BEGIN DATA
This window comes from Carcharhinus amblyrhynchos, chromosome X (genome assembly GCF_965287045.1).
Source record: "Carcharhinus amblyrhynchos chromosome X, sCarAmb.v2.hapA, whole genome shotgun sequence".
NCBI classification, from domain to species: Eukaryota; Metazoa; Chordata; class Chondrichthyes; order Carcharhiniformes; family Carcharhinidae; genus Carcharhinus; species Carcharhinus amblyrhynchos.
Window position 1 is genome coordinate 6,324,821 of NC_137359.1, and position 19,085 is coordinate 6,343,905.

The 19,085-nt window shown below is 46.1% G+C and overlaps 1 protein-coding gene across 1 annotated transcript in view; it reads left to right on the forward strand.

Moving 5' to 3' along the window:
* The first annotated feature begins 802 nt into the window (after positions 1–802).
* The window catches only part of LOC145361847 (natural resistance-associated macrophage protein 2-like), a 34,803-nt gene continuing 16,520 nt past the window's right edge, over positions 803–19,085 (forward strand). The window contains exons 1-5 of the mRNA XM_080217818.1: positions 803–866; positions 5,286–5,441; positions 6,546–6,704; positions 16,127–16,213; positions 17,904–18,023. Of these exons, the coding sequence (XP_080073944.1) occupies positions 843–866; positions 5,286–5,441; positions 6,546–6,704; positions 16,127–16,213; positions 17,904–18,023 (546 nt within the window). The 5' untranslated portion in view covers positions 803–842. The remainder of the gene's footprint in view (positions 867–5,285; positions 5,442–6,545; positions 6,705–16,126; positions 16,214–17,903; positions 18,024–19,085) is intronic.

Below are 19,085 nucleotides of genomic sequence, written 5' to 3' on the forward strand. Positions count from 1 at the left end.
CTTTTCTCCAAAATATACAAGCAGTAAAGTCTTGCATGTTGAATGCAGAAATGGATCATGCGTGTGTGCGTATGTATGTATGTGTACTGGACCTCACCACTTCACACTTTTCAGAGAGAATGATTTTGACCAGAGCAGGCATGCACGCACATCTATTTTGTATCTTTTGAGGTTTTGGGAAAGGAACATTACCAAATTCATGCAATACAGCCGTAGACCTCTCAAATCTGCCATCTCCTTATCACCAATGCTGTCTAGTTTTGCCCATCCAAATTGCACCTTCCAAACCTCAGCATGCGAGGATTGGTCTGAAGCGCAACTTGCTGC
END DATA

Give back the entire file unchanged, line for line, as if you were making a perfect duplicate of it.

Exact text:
This window comes from Carcharhinus amblyrhynchos, chromosome X (genome assembly GCF_965287045.1).
Source record: "Carcharhinus amblyrhynchos chromosome X, sCarAmb.v2.hapA, whole genome shotgun sequence".
NCBI classification, from domain to species: Eukaryota; Metazoa; Chordata; class Chondrichthyes; order Carcharhiniformes; family Carcharhinidae; genus Carcharhinus; species Carcharhinus amblyrhynchos.
Window position 1 is genome coordinate 6,324,821 of NC_137359.1, and position 19,085 is coordinate 6,343,905.

The 19,085-nt window shown below is 46.1% G+C and overlaps 1 protein-coding gene across 1 annotated transcript in view; it reads left to right on the forward strand.

Moving 5' to 3' along the window:
* The first annotated feature begins 802 nt into the window (after positions 1–802).
* The window catches only part of LOC145361847 (natural resistance-associated macrophage protein 2-like), a 34,803-nt gene continuing 16,520 nt past the window's right edge, over positions 803–19,085 (forward strand). The window contains exons 1-5 of the mRNA XM_080217818.1: positions 803–866; positions 5,286–5,441; positions 6,546–6,704; positions 16,127–16,213; positions 17,904–18,023. Of these exons, the coding sequence (XP_080073944.1) occupies positions 843–866; positions 5,286–5,441; positions 6,546–6,704; positions 16,127–16,213; positions 17,904–18,023 (546 nt within the window). The 5' untranslated portion in view covers positions 803–842. The remainder of the gene's footprint in view (positions 867–5,285; positions 5,442–6,545; positions 6,705–16,126; positions 16,214–17,903; positions 18,024–19,085) is intronic.

Below are 19,085 nucleotides of genomic sequence, written 5' to 3' on the forward strand. Positions count from 1 at the left end.
CTTTTCTCCAAAATATACAAGCAGTAAAGTCTTGCATGTTGAATGCAGAAATGGATCATGCGTGTGTGCGTATGTATGTATGTGTACTGGACCTCACCACTTCACACTTTTCAGAGAGAATGATTTTGACCAGAGCAGGCATGCACGCACATCTATTTTGTATCTTTTGAGGTTTTGGGAAAGGAACATTACCAAATTCATGCAATACAGCCGTAGACCTCTCAAATCTGCCATCTCCTTATCACCAATGCTGTCTAGTTTTGCCCATCCAAATTGCACCTTCCAAACCTCAGCATGCGAGGATTGGTCTGAAGCGCAACTTGCTGC